Here, I'll use a simple example. Firms do OCIs on campus. At both U of T and Osgoode, you will have two days of on-campus interviews. Each OCI lasts 17 minutes with 3 minutes of break time. OCIS go between 8 am and 5 p.m., if I recall correctly, for eight potential hours (with an hour break for lunch for the interviewers if they want), with three interviews per hour. This means they can do 24 in a day and 48 in two days. If the firm sends two teams of interviewers, it means they can interview 96 students over the two days. The big firms will do this, the little ones will not.

 

At U of T, the big firms will interview 45.7% of the class (again using your numbers) compared to 33.1% of the class at Osgoode (again your numbers). The smaller firms will interview 22.8% and 16.6%. These are significant differences. Other schools are even more prejudiced, since they might only get one day of OCIs.

 

Class size influences other things... clinic opportunities... course selection.... moot courts... Having less students is not just about the collegiality, but the availability of opportunities.

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I think it's also worth noting that a lot of the class at Oz isn't necessarily interested in business law, while it's my understanding that a large portion of the class at U of T is. Maybe in terms of total numbers it's similar, but I doubt it comes close in terms of percent. I'd be curious to see how many people actually interview at each school versus get hired. Is that available anywhere?

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I believe they're still telling us February. Unless that has changed quite recently

 

http://www.law.utoronto.ca/about-law-school/building-construction-timeline

 

Nope its September. There was a UV article earlier this year where the faculty basically admitted that classes wouldn't move to the new building until September. I believe I also read that they might open certain rooms in the new building earlier, but I wouldn't hold my breath.

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Nope its September. There was a UV article earlier this year where the faculty basically admitted that classes wouldn't move to the new building until September. I believe I also read that they might open certain rooms in the new building earlier, but I wouldn't hold my breath.

 

Yes, that's a clearer statement of what is my understanding as well. We're not going to switch classrooms mid-semester (or libraries, I assume) but the building is supposed to be open in some limited capacity.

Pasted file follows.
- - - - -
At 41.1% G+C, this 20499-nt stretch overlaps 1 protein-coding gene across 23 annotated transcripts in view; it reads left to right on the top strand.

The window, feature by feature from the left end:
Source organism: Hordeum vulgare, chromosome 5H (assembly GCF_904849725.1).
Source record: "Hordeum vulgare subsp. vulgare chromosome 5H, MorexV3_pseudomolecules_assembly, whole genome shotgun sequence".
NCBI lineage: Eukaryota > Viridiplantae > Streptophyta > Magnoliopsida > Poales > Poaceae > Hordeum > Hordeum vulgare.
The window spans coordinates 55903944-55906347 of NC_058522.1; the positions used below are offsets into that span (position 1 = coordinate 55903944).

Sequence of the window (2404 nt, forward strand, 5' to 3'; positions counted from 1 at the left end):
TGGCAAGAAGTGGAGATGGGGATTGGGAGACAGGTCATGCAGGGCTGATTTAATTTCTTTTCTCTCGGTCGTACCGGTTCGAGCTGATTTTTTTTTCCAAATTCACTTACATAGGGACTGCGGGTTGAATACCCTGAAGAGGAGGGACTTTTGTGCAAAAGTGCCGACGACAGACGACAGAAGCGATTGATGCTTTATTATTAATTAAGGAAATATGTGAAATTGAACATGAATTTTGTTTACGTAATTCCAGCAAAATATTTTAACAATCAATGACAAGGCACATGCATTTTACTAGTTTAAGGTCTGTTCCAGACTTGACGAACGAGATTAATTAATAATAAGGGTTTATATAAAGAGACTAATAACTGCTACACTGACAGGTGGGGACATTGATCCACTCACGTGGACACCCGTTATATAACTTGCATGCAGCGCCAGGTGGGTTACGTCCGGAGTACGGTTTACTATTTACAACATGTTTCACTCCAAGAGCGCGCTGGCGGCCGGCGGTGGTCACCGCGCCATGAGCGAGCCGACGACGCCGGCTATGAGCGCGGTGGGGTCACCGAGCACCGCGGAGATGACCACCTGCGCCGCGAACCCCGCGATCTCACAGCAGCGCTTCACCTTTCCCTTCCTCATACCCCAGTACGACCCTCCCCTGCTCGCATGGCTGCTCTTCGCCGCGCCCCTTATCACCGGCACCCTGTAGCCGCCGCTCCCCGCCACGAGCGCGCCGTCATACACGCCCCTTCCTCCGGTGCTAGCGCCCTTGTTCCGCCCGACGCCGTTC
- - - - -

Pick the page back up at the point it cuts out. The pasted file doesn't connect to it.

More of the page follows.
At any rate, OP, here is a bit of UoT's latest admission data. It's mixed news, I think. By its own numbers, UoT claims that three students opted for Osgoode instead this past year. Take those with whatever grain of salt you like.

 

http://ultravires.ca/2015/10/faculty-affairs-admissions-report-and-dean-iacobuccis-four-priorities/

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Yes, that's a clearer statement of what is my understanding as well. We're not going to switch classrooms mid-semester (or libraries, I assume) but the building is supposed to be open in some limited capacity. 

 

At any rate, OP, here is a bit of UoT's latest admission data. It's mixed news, I think. By its own numbers, UoT claims that three students opted for Osgoode instead this past year. Take those with whatever grain of salt you like.

 

http://ultravires.ca/2015/10/faculty-affairs-admissions-report-and-dean-iacobuccis-four-priorities/

 

To be fair, they also say that that number is lower than it has been in the past, so it seems that fewer students are choosing Osgoode over UofT than before. 

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To be fair, they also say that that number is lower than it has been in the past, so it seems that fewer students are choosing Osgoode over UofT than before.

Also could be some students are self selecting out by not applying to UT

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If Osgoode was located in the former Osgoode Hall building (current court of appeals)... maybe this would be a more difficult decision.. But as it stands, we're located on the York campus, which is in close proximity to.........

 

I love my school but just go to UofT